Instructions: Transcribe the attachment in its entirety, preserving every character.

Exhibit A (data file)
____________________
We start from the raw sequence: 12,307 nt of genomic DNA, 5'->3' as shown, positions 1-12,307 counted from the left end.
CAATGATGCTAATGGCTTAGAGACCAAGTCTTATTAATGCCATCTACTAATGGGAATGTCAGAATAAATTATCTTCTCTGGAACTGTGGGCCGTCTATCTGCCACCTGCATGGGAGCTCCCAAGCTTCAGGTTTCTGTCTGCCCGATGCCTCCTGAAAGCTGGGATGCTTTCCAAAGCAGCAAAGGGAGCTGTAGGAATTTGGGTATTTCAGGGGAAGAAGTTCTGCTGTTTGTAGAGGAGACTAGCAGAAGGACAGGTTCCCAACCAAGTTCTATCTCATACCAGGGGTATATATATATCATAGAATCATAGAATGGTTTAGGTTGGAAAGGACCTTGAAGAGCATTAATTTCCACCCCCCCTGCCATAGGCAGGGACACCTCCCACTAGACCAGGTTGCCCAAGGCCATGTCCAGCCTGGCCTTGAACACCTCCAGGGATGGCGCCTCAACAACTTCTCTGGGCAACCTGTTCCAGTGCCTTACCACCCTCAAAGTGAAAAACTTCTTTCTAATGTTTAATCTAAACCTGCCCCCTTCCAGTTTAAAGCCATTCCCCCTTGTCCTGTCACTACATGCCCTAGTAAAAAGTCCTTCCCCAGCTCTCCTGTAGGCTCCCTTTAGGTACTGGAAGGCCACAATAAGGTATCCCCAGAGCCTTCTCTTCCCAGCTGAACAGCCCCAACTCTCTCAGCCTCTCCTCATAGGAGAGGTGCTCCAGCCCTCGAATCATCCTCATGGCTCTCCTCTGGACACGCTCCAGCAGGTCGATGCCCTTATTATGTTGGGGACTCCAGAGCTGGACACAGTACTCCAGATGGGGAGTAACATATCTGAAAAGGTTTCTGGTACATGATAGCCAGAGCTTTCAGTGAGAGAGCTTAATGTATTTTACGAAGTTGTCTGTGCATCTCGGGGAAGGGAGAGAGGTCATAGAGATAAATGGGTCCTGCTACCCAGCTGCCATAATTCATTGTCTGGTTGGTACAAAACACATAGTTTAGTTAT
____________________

We start from the raw sequence: 12,307 nt of genomic DNA, 5'->3' as shown, positions 1-12,307 counted from the left end.
CAATGATGCTAATGGCTTAGAGACCAAGTCTTATTAATGCCATCTACTAATGGGAATGTCAGAATAAATTATCTTCTCTGGAACTGTGGGCCGTCTATCTGCCACCTGCATGGGAGCTCCCAAGCTTCAGGTTTCTGTCTGCCCGATGCCTCCTGAAAGCTGGGATGCTTTCCAAAGCAGCAAAGGGAGCTGTAGGAATTTGGGTATTTCAGGGGAAGAAGTTCTGCTGTTTGTAGAGGAGACTAGCAGAAGGACAGGTTCCCAACCAAGTTCTATCTCATACCAGGGGTATATATATATCATAGAATCATAGAATGGTTTAGGTTGGAAAGGACCTTGAAGAGCATTAATTTCCACCCCCCCTGCCATAGGCAGGGACACCTCCCACTAGACCAGGTTGCCCAAGGCCATGTCCAGCCTGGCCTTGAACACCTCCAGGGATGGCGCCTCAACAACTTCTCTGGGCAACCTGTTCCAGTGCCTTACCACCCTCAAAGTGAAAAACTTCTTTCTAATGTTTAATCTAAACCTGCCCCCTTCCAGTTTAAAGCCATTCCCCCTTGTCCTGTCACTACATGCCCTAGTAAAAAGTCCTTCCCCAGCTCTCCTGTAGGCTCCCTTTAGGTACTGGAAGGCCACAATAAGGTATCCCCAGAGCCTTCTCTTCCCAGCTGAACAGCCCCAACTCTCTCAGCCTCTCCTCATAGGAGAGGTGCTCCAGCCCTCGAATCATCCTCATGGCTCTCCTCTGGACACGCTCCAGCAGGTCGATGCCCTTATTATGTTGGGGACTCCAGAGCTGGACACAGTACTCCAGATGGGGAGTAACATATCTGAAAAGGTTTCTGGTACATGATAGCCAGAGCTTTCAGTGAGAGAGCTTAATGTATTTTACGAAGTTGTCTGTGCATCTCGGGGAAGGGAGAGAGGTCATAGAGATAAATGGGTCCTGCTACCCAGCTGCCATAATTCATTGTCTGGTTGGTACAAAACACATAGTTTAGTTAT